Media Release by The Hon Bill Shorten MP

Expanded autism services begin today

Joint Media Release with:

  • Jenny Macklin MP, Minister for Families Housing Community Services and Indigenous Affairs

Around 1400 children with Autism Spectrum Disorders will have easier access to early intervention services from today, following changes to the Rudd Government’s Helping Children with Autism package.

The changes will increase the number of service providers, and allow families more time to use the $12,000 in early intervention funding available under this package.

This funding gives children with Autism Spectrum Disorders the chance to benefit from a range of early interventions, including one-on-one intensive activities and tailored group and individual programs.

Under the changes, families with children approved for early intervention funding will also be able to access early intervention funds until the child’s seventh birthday.

This has been increased from six years, and will give families an extra year to access autism services.

Families will still need to have their child diagnosed with autism before their sixth birthday and see an autism advisor to receive early intervention funding.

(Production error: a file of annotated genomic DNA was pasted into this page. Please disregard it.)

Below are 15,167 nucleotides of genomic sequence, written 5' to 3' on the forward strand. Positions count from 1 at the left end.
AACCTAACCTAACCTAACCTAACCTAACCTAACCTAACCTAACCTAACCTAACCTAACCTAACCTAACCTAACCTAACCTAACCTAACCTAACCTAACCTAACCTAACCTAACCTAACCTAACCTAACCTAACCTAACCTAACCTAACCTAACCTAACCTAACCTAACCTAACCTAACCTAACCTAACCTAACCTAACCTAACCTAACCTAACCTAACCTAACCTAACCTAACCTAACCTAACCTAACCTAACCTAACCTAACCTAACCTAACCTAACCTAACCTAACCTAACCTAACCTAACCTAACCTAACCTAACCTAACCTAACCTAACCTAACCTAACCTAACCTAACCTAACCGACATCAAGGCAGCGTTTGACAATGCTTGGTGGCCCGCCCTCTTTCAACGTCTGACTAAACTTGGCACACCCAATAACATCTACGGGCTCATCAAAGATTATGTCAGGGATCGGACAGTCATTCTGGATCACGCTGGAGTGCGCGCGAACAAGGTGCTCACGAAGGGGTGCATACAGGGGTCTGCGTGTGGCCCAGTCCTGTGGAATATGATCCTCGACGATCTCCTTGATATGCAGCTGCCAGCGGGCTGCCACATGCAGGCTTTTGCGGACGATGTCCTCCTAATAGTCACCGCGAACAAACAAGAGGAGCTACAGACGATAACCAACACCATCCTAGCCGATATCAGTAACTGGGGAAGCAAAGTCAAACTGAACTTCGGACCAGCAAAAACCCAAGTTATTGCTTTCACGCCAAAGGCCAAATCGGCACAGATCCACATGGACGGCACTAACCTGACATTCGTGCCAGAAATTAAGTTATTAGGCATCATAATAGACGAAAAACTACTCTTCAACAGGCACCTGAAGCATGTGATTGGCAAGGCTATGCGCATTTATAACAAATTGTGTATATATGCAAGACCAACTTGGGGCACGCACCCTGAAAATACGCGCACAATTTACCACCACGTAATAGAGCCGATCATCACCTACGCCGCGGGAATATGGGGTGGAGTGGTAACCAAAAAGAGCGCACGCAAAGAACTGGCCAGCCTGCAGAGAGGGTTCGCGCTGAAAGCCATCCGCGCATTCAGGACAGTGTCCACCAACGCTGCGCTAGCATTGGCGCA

Due to significant demand, some families had been placed on waiting lists and have not been able to use their full funding package before their child’s sixth birthday.

Parents who have lost access to their approved early intervention funding because their child turned six, will now be given an additional 12 months to use the funding.

The new arrangements will also allow additional speech pathologists, occupational therapists and psychologists to participate in the autism program, subject to quality requirements.

Under the previous requirements, individual professionals could only be approved if they formed or joined consortia and operated as part of a team. Now these providers can join the program individually, increasing the number of service providers families can access across Australia.

While estimates on the prevalence of Autism Spectrum Disorders vary, it is widely accepted that as many as one in 160 children are affected.

To give these children the best chance in life we must make sure they get the early intervention support that is so important for their development.

For children with Autism Spectrum Disorders early intervention can make a huge difference to their quality of life and their ability to participate in the school system.

Since October 2008, more than 4100 children have accessed services under the $190 million Helping Children with Autism package, the first national initiative to help families deal with this challenging disorder.